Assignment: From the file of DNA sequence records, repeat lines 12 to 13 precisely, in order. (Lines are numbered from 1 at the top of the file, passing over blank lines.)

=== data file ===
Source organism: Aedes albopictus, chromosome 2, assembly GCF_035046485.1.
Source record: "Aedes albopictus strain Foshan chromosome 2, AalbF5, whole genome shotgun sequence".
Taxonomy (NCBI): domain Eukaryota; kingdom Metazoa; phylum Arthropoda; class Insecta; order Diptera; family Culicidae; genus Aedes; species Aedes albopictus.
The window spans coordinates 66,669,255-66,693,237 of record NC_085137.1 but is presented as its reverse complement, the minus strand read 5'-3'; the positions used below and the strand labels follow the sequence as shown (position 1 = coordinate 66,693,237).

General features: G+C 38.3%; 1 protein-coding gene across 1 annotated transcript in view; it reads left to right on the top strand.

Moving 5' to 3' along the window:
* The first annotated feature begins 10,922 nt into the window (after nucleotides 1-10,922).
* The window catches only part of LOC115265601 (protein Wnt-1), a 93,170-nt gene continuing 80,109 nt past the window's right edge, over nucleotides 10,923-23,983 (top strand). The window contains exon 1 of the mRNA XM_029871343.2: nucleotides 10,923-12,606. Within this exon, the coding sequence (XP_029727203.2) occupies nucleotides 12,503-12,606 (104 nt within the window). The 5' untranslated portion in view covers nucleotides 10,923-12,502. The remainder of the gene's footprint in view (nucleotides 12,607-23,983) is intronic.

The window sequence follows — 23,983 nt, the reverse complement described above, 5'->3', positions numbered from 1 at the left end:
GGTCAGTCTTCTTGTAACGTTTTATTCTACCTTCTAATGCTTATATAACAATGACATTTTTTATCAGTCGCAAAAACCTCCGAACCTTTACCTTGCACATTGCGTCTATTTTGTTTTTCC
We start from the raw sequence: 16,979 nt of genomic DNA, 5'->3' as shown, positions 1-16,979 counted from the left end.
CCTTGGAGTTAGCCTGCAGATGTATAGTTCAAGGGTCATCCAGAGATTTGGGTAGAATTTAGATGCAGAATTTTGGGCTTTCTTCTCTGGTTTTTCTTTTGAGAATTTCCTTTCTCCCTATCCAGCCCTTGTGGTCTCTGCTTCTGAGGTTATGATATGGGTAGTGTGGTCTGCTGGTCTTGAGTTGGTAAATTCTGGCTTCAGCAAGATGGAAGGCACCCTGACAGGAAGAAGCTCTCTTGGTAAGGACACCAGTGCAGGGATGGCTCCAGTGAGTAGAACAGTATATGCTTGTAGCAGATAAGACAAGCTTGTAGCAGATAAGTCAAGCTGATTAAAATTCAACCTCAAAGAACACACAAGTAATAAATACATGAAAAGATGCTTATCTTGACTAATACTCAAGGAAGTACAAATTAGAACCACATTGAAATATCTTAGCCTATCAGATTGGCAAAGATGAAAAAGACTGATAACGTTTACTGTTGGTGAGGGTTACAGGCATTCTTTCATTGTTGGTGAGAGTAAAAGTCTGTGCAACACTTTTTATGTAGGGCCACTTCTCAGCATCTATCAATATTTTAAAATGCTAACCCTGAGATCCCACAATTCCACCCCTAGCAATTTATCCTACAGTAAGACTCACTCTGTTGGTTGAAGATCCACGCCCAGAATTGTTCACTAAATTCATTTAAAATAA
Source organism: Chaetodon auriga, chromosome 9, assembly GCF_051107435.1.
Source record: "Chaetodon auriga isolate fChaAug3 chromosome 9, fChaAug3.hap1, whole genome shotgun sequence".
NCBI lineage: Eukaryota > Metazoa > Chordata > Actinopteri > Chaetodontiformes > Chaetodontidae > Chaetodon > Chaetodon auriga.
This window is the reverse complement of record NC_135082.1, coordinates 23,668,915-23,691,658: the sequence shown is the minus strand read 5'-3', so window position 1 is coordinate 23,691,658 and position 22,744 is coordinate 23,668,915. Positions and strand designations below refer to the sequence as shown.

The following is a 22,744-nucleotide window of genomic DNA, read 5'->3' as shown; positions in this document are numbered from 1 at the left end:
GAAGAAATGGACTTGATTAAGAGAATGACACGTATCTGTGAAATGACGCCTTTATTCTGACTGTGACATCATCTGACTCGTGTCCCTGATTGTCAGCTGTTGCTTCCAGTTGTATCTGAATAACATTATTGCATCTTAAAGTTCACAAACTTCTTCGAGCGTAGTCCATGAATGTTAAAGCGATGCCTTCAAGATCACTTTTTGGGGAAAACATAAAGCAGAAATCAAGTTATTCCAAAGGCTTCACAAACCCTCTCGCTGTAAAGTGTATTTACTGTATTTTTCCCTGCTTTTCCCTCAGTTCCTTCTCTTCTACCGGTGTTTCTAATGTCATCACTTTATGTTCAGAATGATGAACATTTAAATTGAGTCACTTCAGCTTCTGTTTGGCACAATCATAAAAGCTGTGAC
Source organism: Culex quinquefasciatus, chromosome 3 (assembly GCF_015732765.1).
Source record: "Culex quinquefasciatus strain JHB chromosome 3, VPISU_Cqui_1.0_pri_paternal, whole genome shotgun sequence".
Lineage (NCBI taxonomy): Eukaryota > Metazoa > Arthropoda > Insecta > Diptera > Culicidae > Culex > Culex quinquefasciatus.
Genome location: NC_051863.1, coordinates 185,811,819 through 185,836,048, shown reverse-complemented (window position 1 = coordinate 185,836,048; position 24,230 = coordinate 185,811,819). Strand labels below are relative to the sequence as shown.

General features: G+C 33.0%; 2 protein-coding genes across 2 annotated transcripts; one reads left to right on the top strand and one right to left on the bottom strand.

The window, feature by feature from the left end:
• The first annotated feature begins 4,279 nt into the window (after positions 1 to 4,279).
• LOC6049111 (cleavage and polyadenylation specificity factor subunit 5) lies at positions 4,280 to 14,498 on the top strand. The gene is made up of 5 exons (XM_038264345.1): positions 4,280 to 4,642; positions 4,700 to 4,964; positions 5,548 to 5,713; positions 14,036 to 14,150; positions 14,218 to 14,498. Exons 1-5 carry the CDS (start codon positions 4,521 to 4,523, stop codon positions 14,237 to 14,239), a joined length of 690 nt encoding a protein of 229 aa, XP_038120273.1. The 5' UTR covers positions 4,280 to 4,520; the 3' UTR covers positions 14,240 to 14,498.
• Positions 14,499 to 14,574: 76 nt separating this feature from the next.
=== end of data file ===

CCTTGGAGTTAGCCTGCAGATGTATAGTTCAAGGGTCATCCAGAGATTTGGGTAGAATTTAGATGCAGAATTTTGGGCTTTCTTCTCTGGTTTTTCTTTTGAGAATTTCCTTTCTCCCTATCCAGCCCTTGTGGTCTCTGCTTCTGAGGTTATGATATGGGTAGTGTGGTCTGCTGGTCTTGAGTTGGTAAATTCTGGCTTCAGCAAGATGGAAGGCACCCTGACAGGAAGAAGCTCTCTTGGTAAGGACACCAGTGCAGGGATGGCTCCAGTGAGTAGAACAGTATATGCTTGTAGCAGATAAGACAAGCTTGTAGCAGATAAGTCAAGCTGATTAAAATTCAACCTCAAAGAACACACAAGTAATAAATACATGAAAAGATGCTTATCTTGACTAATACTCAAGGAAGTACAAATTAGAACCACATTGAAATATCTTAGCCTATCAGATTGGCAAAGATGAAAAAGACTGATAACGTTTACTGTTGGTGAGGGTTACAGGCATTCTTTCATTGTTGGTGAGAGTAAAAGTCTGTGCAACACTTTTTATGTAGGGCCACTTCTCAGCATCTATCAATATTTTAAAATGCTAACCCTGAGATCCCACAATTCCACCCCTAGCAATTTATCCTACAGTAAGACTCACTCTGTTGGTTGAAGATCCACGCCCAGAATTGTTCACTAAATTCATTTAAAATAA
Source organism: Chaetodon auriga, chromosome 9, assembly GCF_051107435.1.